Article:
No such device, unknown file system, enter grub secure

I ll appreciate your help.
I used win10 previously. THEN I try to install manjaro, after the installation, I also give a try on debian. So I have 3 os.
Then I delete all debian partition.
finally, i cannot boot because of that error and enter grub rescue.
sorry for little research
could someone help saving my work.

Start here

but I can’t reach the grub menu, and just have the grub rescue prompt. are they the same thing?

No. Grub prompt and grub rescue prompt are different.
You cannot get to grub prompt using livecd boot menu? Impossible.

2 Likes

If i may take a guess, the grub you used last was Debian’s, since you installed it last. Now you deleted its partition, you also deleted its grub.

2 Likes

I run set on rescue command and output like this

root hd3 gpt1
Prefix   Xxxx
Cmd /efi/debian 

Does hd3 gpt1 means the boot partition of debian?
So I have to set it to manjaro boot partition.
Am I right ?
I also enabled uefi for further more info. I have notice there is a 500mb partition seems it’s related to uefi

I could attend grub prompt,and I lol try your tutorial .thanks in advance

1 Like

I got the error and stucked.

Do you have a separate /boot partition?
If yes, use the different method (if there is a separate boot partition section)
If you do not (have a separate boot partition)
what is the output?

grub> search.file /etc/manjaro-release

you then set root to that partition
Your (hd1,2) may not be in the output.
It could be (hd0,2) or (hd2,2) Then use it.

If only one output, you can use

grub> search.file /etc/manjaro-release

But repeat, that does not apply to a separate partition.
Your “ls ($root)/boot” does not have any output.
Either it is the wrong partition or you have a separate boot partition.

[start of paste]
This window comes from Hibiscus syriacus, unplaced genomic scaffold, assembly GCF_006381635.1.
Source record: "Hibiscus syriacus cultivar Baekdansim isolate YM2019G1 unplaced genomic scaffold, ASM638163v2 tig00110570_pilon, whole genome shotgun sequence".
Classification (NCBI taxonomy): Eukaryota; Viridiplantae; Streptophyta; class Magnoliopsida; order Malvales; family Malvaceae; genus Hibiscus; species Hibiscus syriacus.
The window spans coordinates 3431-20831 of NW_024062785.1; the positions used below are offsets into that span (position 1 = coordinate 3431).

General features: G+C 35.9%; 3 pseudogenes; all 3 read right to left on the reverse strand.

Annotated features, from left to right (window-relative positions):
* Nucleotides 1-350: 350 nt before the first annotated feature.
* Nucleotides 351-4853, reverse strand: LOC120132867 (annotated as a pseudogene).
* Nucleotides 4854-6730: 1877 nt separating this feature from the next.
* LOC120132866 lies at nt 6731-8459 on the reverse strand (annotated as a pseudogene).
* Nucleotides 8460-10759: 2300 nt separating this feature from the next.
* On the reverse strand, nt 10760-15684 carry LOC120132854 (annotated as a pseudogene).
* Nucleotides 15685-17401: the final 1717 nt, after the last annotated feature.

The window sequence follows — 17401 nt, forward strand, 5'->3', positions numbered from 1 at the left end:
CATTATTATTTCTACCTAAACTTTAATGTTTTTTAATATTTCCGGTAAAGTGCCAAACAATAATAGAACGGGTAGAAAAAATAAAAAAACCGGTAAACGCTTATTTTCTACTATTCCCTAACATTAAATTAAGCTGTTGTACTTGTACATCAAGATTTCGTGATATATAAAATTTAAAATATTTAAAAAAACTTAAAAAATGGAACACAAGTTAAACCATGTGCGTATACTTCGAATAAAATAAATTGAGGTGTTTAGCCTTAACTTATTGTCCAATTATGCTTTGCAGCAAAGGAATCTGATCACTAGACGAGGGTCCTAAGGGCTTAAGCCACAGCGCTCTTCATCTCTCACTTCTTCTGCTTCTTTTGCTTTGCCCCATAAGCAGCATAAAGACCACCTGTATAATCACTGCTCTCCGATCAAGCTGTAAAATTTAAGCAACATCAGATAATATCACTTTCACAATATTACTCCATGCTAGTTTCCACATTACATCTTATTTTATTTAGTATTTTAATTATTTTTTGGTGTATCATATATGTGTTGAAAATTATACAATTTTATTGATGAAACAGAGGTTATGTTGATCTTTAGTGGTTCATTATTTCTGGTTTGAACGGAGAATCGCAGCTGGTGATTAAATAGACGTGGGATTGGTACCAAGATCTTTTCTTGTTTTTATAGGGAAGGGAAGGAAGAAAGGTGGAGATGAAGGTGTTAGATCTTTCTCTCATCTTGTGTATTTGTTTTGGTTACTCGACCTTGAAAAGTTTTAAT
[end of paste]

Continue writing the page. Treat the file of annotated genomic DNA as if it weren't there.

1 Like

What if I run

Search.file /intel-ucode.img

And got hd1 gpt2, and assign to root.
Then I type

ls ($root)/boot

and got ‘file /boot/ not found.
I think I do mount the /boot to (hd1,2)

Alright, do you have kernel vmlinuz-4.19-x86_64 or are you not sure?
Let’s check that out.

At grub prompt, do following…

grub> search.file /intel-ucode.img root
grub> ls ($root)/

Do you get output of vmlinuz-4.19-x86_64 and initramfs-4.19-x86_64.img (besides other stuff)?
If you do not have vmlinuz-4.19-x86_64 but other kernel, use that other kernel below…
Continue…

grub> search.file /etc/manjaro-release  abc
grub> probe -u $abc --set=pqr
grub> linux /vmlinuz-4.19-x86_64 root=UUID=$pqr rw
grub> initrd /initramfs-4.19-x86_64.img
grub> boot

careful where you use abc and pqr.

When booted to installed manjaro OS, at terminal, first check if you have /boot/efi at fstab

findmt /boot/efi
test -d /sys/firmware/efi && echo UEFI || echo BIOS

You have output for first command and (&&) ‘UEFI’ for second command?
If yes, continue.
If no, you installed wrongly and come back to us.
ps: if may be easier for you to reinstall if you installed wrongly

sudo pacman-mirrors -f3
sudo pacman -Syyuu
sudo grub-install 
sudo update-grub

Tell us what is “findmnt /boot/efi” I don’t know your /boot/efi partition and 2 more commands are required to make it ‘solid’ (?) (better?)

ps: if you reinstall, please do not have a separate /boot partition, not necessary,
(but for uefi installation you must have a $esp partition in fat32 and mounted as /boot/efi, read up if not clear)

[EDIT] - if you want to go through fixing your wrongly installed OS (if wrongly installed), provide terminal output when booted (it will boot even if wrongly installed - a good grub will do that, a bad grub, no) of

sudo parted -l
sudo blkid
findmnt -s
efibootmgr -v
4 Likes

This topic was automatically closed 30 days after the last reply. New replies are no longer allowed.